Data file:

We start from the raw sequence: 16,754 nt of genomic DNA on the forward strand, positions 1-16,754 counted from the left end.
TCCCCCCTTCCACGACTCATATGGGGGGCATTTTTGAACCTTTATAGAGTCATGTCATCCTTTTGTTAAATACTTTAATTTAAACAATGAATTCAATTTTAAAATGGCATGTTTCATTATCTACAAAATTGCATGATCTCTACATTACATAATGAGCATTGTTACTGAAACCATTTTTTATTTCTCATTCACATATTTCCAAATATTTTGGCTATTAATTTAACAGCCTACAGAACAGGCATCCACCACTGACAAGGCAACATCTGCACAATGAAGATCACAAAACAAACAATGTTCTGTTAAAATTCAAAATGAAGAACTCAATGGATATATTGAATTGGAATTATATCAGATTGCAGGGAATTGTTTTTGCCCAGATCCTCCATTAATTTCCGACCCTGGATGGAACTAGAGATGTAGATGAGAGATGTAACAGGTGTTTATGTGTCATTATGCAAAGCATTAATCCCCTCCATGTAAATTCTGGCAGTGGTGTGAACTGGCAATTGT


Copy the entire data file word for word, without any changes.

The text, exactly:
We start from the raw sequence: 16,754 nt of genomic DNA on the forward strand, positions 1-16,754 counted from the left end.
TCCCCCCTTCCACGACTCATATGGGGGGCATTTTTGAACCTTTATAGAGTCATGTCATCCTTTTGTTAAATACTTTAATTTAAACAATGAATTCAATTTTAAAATGGCATGTTTCATTATCTACAAAATTGCATGATCTCTACATTACATAATGAGCATTGTTACTGAAACCATTTTTTATTTCTCATTCACATATTTCCAAATATTTTGGCTATTAATTTAACAGCCTACAGAACAGGCATCCACCACTGACAAGGCAACATCTGCACAATGAAGATCACAAAACAAACAATGTTCTGTTAAAATTCAAAATGAAGAACTCAATGGATATATTGAATTGGAATTATATCAGATTGCAGGGAATTGTTTTTGCCCAGATCCTCCATTAATTTCCGACCCTGGATGGAACTAGAGATGTAGATGAGAGATGTAACAGGTGTTTATGTGTCATTATGCAAAGCATTAATCCCCTCCATGTAAATTCTGGCAGTGGTGTGAACTGGCAATTGT